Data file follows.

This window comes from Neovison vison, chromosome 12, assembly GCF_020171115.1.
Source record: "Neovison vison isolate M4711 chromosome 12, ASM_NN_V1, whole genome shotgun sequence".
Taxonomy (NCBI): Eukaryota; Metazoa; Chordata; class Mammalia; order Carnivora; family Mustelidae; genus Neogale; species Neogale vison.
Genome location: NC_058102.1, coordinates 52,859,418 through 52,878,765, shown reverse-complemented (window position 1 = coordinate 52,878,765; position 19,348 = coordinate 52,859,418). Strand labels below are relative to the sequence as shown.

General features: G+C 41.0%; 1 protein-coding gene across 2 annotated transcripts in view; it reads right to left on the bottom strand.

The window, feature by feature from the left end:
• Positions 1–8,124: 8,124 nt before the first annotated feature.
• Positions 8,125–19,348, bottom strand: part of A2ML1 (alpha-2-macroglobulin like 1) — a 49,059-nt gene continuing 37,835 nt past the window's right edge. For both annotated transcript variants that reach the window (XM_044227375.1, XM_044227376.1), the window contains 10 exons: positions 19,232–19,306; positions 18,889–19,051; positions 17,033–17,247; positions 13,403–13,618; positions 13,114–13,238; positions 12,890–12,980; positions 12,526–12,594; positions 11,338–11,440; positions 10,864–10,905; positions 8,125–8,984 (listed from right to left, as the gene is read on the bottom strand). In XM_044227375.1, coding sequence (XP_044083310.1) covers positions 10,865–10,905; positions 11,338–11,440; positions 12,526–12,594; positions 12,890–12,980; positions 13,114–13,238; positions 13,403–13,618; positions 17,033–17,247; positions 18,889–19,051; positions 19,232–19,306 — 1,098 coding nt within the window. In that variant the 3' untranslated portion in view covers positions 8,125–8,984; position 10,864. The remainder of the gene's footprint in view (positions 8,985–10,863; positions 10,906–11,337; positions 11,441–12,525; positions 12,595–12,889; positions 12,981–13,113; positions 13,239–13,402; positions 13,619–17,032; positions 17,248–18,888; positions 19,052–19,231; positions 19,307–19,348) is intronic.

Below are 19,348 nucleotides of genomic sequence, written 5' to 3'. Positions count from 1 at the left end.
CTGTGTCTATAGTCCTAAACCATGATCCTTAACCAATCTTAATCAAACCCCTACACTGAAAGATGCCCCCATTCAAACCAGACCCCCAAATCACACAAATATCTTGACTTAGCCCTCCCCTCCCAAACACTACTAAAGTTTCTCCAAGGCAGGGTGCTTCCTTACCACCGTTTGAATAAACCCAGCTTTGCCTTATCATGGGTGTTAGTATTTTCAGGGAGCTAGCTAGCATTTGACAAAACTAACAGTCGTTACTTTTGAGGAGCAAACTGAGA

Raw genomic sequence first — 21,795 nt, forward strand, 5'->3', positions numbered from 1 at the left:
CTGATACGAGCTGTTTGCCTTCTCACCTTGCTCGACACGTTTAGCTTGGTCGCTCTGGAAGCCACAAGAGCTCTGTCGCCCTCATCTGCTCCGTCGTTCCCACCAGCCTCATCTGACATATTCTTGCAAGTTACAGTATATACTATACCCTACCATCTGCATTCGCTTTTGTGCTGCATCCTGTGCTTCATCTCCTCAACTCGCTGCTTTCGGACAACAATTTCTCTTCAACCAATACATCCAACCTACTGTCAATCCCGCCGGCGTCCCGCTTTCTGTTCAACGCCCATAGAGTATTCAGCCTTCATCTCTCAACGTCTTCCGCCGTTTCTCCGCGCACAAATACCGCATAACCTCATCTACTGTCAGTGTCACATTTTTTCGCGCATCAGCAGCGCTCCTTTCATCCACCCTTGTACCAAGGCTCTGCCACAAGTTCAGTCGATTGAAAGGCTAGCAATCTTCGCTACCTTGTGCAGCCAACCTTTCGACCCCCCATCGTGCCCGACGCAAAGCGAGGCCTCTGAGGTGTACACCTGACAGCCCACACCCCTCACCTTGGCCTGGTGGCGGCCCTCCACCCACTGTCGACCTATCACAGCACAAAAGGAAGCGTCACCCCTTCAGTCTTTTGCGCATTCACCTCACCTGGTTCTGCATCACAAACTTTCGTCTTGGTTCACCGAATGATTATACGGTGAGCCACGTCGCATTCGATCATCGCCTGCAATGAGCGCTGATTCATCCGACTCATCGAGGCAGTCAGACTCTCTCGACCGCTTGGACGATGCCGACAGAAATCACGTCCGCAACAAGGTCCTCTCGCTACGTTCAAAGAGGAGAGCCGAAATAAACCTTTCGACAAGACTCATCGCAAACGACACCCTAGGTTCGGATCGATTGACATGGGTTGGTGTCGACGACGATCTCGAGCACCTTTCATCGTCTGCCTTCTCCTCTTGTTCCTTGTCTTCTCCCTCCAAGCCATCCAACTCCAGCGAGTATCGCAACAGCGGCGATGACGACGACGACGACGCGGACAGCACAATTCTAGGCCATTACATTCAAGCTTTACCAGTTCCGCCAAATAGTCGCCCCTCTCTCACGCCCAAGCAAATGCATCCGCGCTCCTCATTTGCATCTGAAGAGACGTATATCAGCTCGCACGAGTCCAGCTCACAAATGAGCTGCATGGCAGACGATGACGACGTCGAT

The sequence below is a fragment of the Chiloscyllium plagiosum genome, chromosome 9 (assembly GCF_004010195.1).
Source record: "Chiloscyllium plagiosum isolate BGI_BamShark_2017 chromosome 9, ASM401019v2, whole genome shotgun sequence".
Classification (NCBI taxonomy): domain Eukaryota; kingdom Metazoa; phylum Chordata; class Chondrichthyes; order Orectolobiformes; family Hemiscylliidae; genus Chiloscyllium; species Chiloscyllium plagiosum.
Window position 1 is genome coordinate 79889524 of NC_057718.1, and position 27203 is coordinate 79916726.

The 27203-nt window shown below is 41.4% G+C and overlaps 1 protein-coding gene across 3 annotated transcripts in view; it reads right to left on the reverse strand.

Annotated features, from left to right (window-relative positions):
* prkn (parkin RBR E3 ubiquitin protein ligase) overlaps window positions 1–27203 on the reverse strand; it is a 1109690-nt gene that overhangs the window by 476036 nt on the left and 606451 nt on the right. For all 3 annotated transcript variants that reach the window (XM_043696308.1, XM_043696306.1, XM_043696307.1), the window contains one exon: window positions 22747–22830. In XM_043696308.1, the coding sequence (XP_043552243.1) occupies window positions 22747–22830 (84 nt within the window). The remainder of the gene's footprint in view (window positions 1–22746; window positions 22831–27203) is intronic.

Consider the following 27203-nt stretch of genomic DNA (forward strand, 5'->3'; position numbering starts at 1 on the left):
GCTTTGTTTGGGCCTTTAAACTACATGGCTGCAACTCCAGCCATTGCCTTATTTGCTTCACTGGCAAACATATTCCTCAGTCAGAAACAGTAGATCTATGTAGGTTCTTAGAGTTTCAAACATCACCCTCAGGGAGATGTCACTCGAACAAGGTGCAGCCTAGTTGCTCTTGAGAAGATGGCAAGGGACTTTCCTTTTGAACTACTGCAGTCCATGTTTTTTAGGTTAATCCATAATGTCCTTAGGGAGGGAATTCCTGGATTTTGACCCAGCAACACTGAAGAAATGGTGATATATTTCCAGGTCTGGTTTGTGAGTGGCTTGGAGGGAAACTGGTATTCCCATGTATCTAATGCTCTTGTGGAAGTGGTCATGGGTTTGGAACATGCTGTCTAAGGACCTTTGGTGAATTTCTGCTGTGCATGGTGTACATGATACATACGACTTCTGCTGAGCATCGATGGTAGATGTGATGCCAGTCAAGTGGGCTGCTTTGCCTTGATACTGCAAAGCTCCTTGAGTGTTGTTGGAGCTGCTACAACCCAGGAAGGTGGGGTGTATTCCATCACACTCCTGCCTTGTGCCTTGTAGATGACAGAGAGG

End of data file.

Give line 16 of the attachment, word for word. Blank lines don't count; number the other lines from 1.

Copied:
Window position 1 is genome coordinate 79889524 of NC_057718.1, and position 27203 is coordinate 79916726.